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Heavy Rain Impeded Recovery Of Downed China Eastern Plane

“The plane created a massive trench at the crash site… there is a lot of water in the pit,” said a reporter for state broadcaster CCTV.

WUZHOU: Heavy rains impeded the rescue of a China Eastern flight that nosedived into a mountain with 132 passengers on board on Wednesday, a calamity that has baffled accident investigators who have yet to locate the black boxes.

Although no survivors have been found three days after the accident, officials have hesitated from calling all the passengers dead in what is almost certain to be China’s deadliest plane tragedy in over three decades.

Hundreds of firefighters, officials, and volunteers combed the steep terrain near Wuzhou, China, seeking evidence of the 123 passengers and nine crew members who died after the ill-fated flight MU5735 crashed on Monday afternoon, after losing touch with air traffic control.

Investigators say they need the flight recorders from the Boeing 737-800 to figure out why the plane crashed.

The plane plunged from a height of 29,100 feet (about 8,900 metres) to 7,850 feet (about 2,400 metres) in just over a minute, according to flight-tracking website FlightRadar24.

It sank to 3,225 feet (983 metres) after a brief ascent, according to the tracker.

Rains caused rescuers to halt their search on Wednesday, posing a risk to teams working in a zone defined by pulverised metal, debris, and burnt items.

The rain had destabilised the steep slopes, according to a reporter for state broadcaster CCTV who was granted access to the crash site.

“The plane created a massive trench at the crash site… there is a lot of water in the pit,” the reporter added, adding that drainage work may be required before the search for “lost passengers and black boxes,” can resume.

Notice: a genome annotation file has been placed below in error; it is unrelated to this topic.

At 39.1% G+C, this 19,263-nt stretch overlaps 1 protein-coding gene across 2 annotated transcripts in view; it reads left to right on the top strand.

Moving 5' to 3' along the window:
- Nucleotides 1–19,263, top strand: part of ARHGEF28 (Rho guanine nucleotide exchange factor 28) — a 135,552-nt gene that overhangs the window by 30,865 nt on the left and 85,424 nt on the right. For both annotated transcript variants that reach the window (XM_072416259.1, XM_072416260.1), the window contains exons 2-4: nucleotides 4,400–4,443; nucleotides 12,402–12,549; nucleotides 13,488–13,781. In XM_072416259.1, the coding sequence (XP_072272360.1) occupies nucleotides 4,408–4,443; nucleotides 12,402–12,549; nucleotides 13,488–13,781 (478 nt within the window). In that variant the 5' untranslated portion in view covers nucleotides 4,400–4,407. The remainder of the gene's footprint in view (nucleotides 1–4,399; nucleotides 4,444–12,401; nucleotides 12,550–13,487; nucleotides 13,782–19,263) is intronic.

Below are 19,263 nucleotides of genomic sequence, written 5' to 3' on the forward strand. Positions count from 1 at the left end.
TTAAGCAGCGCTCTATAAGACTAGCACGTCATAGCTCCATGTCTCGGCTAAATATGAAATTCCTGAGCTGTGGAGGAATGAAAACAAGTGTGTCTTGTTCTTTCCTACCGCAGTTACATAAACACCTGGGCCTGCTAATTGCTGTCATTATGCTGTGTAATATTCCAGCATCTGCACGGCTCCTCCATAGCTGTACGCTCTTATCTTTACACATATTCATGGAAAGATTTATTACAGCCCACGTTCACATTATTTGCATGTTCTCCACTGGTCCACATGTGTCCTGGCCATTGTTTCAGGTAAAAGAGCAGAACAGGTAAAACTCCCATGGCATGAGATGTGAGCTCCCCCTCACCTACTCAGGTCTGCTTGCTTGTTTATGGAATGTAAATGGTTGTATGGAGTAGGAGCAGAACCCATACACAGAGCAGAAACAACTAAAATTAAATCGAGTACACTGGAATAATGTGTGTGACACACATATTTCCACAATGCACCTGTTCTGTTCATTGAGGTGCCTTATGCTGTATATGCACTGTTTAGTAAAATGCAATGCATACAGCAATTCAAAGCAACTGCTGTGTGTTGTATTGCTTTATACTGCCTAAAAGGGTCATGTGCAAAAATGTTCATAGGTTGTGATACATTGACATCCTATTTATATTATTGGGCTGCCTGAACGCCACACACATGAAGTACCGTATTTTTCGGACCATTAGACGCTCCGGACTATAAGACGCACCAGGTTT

President Xi Jinping quickly ordered an investigation into the incident, sent senior Communist Party officials, including close ally Vice Premier Liu He, to the scene.

China’s Civil Aviation Administration has announced a two-week safety inspection of the whole industry.

Access to the crash site has been restricted, and they have barred international reporters from communicating with the bereaved relatives who have gathered in Wuzhou.

Officials in military guided a convoy of government-marked vehicles into the restricted zone at a roadside checkpoint north of the crash scene, according to an AFP correspondent, as dozen civilians waited off to one side.

The plane, which was nearly seven years old when it crashed, had satisfied all pre-flight airworthiness criteria, according to China Eastern.

Before drawing any conclusions, aviation authorities indicated that more meticulous evidence collecting was required.

“We cannot make a clear judgement on the reason of the accident until then,” Zhu Tao, director of China’s aviation authority’s aviation safety bureau, told reporters.

Aimen Bukhari
Written By

Works at The Truth International Magazine. My area of interest includes international relations, peace & conflict studies, qualitative & quantitative research in social sciences, and world politics. Reach@ aimen.bukhari@tti.org.pk

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